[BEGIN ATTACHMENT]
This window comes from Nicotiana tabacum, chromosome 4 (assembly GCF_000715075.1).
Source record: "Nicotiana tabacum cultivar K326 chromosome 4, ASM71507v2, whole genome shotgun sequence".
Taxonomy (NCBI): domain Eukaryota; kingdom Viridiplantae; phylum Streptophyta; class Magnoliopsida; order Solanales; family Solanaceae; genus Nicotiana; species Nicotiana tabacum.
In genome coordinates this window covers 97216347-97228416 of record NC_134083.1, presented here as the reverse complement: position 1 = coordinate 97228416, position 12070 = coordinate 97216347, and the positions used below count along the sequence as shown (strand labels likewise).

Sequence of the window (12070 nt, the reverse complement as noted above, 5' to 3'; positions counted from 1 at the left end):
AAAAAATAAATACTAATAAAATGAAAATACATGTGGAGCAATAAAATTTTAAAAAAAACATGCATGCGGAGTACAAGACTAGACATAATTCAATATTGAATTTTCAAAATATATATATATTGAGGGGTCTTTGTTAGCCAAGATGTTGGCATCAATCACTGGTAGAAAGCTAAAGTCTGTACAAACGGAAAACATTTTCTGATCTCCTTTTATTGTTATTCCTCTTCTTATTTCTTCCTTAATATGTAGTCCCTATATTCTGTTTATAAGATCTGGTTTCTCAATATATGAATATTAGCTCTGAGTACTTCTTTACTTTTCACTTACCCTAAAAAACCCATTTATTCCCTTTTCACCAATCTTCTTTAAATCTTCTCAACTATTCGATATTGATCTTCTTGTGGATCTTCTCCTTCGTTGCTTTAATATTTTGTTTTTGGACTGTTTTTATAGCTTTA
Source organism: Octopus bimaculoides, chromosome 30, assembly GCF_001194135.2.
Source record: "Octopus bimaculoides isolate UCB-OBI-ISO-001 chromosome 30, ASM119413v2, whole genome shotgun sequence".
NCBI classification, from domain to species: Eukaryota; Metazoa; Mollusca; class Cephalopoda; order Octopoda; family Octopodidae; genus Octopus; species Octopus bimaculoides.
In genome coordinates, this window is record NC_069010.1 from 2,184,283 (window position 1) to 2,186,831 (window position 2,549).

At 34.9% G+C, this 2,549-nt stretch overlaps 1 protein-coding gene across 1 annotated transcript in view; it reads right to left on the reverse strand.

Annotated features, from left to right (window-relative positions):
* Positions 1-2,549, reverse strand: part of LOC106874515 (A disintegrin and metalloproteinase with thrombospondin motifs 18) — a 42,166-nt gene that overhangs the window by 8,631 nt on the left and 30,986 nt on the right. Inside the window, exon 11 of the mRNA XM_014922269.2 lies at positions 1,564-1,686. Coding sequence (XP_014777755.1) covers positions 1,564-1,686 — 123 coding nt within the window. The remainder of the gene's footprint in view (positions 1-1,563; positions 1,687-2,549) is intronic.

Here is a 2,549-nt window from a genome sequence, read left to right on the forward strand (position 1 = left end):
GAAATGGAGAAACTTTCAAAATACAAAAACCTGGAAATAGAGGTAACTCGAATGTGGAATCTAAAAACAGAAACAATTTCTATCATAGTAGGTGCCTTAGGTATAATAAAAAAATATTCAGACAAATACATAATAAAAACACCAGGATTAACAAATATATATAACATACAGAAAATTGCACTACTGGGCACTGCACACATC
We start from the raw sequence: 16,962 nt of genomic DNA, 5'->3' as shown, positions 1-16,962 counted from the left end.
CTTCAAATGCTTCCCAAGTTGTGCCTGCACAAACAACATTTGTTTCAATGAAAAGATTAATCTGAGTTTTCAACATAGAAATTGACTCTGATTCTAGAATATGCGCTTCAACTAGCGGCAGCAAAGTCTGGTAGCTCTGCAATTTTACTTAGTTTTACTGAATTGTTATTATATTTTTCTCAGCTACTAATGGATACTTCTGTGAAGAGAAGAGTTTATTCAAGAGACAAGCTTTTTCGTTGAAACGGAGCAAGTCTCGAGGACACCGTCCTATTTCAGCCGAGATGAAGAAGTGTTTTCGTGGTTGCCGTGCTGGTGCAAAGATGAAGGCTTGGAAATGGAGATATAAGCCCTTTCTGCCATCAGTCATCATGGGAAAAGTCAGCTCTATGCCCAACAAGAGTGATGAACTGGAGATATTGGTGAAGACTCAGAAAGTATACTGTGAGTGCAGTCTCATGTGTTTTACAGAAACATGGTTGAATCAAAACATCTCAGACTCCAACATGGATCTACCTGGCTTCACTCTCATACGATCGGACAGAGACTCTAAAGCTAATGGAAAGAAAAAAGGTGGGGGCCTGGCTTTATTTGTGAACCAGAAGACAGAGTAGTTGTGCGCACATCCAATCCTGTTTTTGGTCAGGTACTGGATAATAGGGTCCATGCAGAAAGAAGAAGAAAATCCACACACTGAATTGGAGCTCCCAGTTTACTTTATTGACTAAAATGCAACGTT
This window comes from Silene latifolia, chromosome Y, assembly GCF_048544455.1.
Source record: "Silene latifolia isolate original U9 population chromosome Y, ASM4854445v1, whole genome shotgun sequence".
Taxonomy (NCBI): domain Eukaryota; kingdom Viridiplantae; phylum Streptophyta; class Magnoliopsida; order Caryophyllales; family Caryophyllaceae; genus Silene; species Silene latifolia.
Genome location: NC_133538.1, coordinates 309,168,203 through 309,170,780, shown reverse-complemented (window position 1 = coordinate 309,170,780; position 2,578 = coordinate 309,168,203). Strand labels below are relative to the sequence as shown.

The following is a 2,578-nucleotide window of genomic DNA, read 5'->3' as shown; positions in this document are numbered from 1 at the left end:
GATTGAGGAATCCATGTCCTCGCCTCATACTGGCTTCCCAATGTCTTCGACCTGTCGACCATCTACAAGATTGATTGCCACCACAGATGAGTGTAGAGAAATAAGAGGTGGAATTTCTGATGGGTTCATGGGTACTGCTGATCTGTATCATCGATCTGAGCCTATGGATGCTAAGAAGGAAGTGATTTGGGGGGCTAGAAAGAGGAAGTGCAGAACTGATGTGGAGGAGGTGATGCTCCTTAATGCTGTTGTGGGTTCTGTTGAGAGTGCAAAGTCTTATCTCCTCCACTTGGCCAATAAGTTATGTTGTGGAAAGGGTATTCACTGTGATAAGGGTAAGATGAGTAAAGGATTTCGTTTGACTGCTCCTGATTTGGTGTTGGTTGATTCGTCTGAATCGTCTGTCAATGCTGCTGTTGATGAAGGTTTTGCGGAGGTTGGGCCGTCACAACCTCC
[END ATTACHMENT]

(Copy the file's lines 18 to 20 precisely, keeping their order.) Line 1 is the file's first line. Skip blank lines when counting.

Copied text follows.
This window comes from Silene latifolia, chromosome Y, assembly GCF_048544455.1.
Source record: "Silene latifolia isolate original U9 population chromosome Y, ASM4854445v1, whole genome shotgun sequence".
Taxonomy (NCBI): domain Eukaryota; kingdom Viridiplantae; phylum Streptophyta; class Magnoliopsida; order Caryophyllales; family Caryophyllaceae; genus Silene; species Silene latifolia.